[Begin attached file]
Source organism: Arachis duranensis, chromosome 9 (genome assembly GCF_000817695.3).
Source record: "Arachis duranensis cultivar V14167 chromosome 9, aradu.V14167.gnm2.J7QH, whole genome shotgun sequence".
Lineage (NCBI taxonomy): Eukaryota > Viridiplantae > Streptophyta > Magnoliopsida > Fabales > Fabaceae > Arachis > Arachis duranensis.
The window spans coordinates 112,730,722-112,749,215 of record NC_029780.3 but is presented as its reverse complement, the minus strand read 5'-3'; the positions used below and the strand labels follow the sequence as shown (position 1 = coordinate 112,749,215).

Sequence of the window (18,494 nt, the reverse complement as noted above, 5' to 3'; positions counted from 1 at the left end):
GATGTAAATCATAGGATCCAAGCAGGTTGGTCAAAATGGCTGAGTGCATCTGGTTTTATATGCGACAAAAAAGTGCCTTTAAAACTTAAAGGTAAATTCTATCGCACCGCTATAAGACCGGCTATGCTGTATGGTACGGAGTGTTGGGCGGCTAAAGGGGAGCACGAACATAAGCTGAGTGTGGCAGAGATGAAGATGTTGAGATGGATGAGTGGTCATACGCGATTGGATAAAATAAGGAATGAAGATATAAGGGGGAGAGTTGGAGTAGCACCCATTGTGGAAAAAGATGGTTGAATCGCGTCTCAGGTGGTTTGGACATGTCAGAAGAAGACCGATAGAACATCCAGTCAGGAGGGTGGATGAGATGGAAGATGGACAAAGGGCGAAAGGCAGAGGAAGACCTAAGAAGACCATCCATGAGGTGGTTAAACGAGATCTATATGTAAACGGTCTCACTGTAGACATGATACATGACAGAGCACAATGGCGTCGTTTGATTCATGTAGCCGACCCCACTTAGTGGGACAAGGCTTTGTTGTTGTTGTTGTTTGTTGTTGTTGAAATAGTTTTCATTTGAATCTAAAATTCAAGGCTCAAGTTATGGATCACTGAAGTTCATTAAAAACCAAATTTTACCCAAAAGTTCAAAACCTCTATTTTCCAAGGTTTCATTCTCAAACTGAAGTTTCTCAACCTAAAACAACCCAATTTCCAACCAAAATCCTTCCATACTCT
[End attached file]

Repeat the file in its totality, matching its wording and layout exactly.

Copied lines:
Source organism: Arachis duranensis, chromosome 9 (genome assembly GCF_000817695.3).
Source record: "Arachis duranensis cultivar V14167 chromosome 9, aradu.V14167.gnm2.J7QH, whole genome shotgun sequence".
Lineage (NCBI taxonomy): Eukaryota > Viridiplantae > Streptophyta > Magnoliopsida > Fabales > Fabaceae > Arachis > Arachis duranensis.
The window spans coordinates 112,730,722-112,749,215 of record NC_029780.3 but is presented as its reverse complement, the minus strand read 5'-3'; the positions used below and the strand labels follow the sequence as shown (position 1 = coordinate 112,749,215).

Sequence of the window (18,494 nt, the reverse complement as noted above, 5' to 3'; positions counted from 1 at the left end):
GATGTAAATCATAGGATCCAAGCAGGTTGGTCAAAATGGCTGAGTGCATCTGGTTTTATATGCGACAAAAAAGTGCCTTTAAAACTTAAAGGTAAATTCTATCGCACCGCTATAAGACCGGCTATGCTGTATGGTACGGAGTGTTGGGCGGCTAAAGGGGAGCACGAACATAAGCTGAGTGTGGCAGAGATGAAGATGTTGAGATGGATGAGTGGTCATACGCGATTGGATAAAATAAGGAATGAAGATATAAGGGGGAGAGTTGGAGTAGCACCCATTGTGGAAAAAGATGGTTGAATCGCGTCTCAGGTGGTTTGGACATGTCAGAAGAAGACCGATAGAACATCCAGTCAGGAGGGTGGATGAGATGGAAGATGGACAAAGGGCGAAAGGCAGAGGAAGACCTAAGAAGACCATCCATGAGGTGGTTAAACGAGATCTATATGTAAACGGTCTCACTGTAGACATGATACATGACAGAGCACAATGGCGTCGTTTGATTCATGTAGCCGACCCCACTTAGTGGGACAAGGCTTTGTTGTTGTTGTTGTTTGTTGTTGTTGAAATAGTTTTCATTTGAATCTAAAATTCAAGGCTCAAGTTATGGATCACTGAAGTTCATTAAAAACCAAATTTTACCCAAAAGTTCAAAACCTCTATTTTCCAAGGTTTCATTCTCAAACTGAAGTTTCTCAACCTAAAACAACCCAATTTCCAACCAAAATCCTTCCATACTCT